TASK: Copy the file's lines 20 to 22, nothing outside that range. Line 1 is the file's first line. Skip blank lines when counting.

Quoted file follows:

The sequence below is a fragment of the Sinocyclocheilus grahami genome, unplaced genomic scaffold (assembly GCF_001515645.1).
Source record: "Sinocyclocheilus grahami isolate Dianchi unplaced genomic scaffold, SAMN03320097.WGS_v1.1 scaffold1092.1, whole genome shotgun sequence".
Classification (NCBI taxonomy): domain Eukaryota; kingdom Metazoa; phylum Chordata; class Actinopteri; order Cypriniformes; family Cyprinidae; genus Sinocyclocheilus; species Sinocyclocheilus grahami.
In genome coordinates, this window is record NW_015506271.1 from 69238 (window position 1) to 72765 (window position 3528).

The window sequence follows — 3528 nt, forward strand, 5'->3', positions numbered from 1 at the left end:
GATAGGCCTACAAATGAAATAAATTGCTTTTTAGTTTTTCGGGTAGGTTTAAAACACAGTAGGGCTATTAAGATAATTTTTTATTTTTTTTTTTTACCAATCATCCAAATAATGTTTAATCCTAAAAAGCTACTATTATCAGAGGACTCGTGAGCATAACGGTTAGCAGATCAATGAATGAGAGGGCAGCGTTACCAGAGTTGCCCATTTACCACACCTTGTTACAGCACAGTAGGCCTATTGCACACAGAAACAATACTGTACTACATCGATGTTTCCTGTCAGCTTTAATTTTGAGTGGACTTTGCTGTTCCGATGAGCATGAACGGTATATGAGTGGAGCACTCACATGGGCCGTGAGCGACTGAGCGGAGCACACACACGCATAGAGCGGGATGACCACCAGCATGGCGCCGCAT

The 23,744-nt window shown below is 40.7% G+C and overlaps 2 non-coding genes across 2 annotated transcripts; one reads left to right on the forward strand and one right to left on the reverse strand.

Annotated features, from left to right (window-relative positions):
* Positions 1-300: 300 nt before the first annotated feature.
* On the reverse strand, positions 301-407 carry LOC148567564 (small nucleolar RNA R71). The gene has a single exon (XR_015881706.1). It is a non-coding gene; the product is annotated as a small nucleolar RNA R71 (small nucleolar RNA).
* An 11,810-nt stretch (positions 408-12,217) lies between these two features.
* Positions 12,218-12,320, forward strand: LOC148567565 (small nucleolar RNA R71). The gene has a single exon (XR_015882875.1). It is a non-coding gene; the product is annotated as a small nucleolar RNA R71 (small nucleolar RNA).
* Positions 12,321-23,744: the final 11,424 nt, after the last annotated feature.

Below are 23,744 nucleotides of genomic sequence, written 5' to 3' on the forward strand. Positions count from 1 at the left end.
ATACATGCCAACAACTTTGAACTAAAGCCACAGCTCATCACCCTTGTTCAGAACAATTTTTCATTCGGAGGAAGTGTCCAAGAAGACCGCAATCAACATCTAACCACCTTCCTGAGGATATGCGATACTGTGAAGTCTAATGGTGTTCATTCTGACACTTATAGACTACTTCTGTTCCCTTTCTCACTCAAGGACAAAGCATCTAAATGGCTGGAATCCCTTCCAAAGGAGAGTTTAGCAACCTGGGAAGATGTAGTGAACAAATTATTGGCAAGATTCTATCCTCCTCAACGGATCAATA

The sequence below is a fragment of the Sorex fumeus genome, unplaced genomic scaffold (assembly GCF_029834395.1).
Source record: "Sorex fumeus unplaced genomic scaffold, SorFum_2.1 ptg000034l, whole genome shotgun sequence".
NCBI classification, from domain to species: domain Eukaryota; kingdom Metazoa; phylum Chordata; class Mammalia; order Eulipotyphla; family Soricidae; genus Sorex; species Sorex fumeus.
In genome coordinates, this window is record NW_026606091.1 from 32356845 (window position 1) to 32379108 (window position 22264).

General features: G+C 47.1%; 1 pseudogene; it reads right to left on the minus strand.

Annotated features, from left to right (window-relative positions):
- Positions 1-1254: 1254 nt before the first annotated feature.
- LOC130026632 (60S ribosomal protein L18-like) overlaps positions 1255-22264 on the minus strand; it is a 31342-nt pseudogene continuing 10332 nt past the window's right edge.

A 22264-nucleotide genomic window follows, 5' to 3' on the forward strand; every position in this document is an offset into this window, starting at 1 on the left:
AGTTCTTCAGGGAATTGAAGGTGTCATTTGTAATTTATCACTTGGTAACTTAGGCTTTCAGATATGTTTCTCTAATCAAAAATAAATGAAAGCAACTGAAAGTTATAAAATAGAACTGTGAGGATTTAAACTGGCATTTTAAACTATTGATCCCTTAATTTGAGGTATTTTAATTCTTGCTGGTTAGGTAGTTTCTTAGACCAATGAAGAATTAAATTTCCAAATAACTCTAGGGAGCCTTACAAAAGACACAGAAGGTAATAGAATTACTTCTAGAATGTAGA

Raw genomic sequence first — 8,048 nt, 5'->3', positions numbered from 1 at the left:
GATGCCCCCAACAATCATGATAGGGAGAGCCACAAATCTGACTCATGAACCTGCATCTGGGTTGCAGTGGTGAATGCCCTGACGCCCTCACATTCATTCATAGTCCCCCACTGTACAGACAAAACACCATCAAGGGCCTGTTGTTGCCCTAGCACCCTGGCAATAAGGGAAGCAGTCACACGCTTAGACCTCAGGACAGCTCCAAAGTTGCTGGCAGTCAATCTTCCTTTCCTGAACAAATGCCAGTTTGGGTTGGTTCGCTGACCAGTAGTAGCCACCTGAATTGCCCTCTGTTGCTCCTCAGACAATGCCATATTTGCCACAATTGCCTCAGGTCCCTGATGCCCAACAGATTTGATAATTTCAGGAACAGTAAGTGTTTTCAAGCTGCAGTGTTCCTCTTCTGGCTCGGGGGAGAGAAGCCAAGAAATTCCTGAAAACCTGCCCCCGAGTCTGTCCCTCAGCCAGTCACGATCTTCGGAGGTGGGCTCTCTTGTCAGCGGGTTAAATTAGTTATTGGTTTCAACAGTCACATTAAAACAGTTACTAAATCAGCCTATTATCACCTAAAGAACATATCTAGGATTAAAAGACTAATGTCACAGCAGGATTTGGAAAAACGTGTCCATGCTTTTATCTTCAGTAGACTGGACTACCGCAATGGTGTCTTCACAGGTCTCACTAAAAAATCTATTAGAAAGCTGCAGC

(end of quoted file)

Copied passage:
General features: G+C 47.1%; 1 pseudogene; it reads right to left on the minus strand.

Annotated features, from left to right (window-relative positions):
- Positions 1-1254: 1254 nt before the first annotated feature.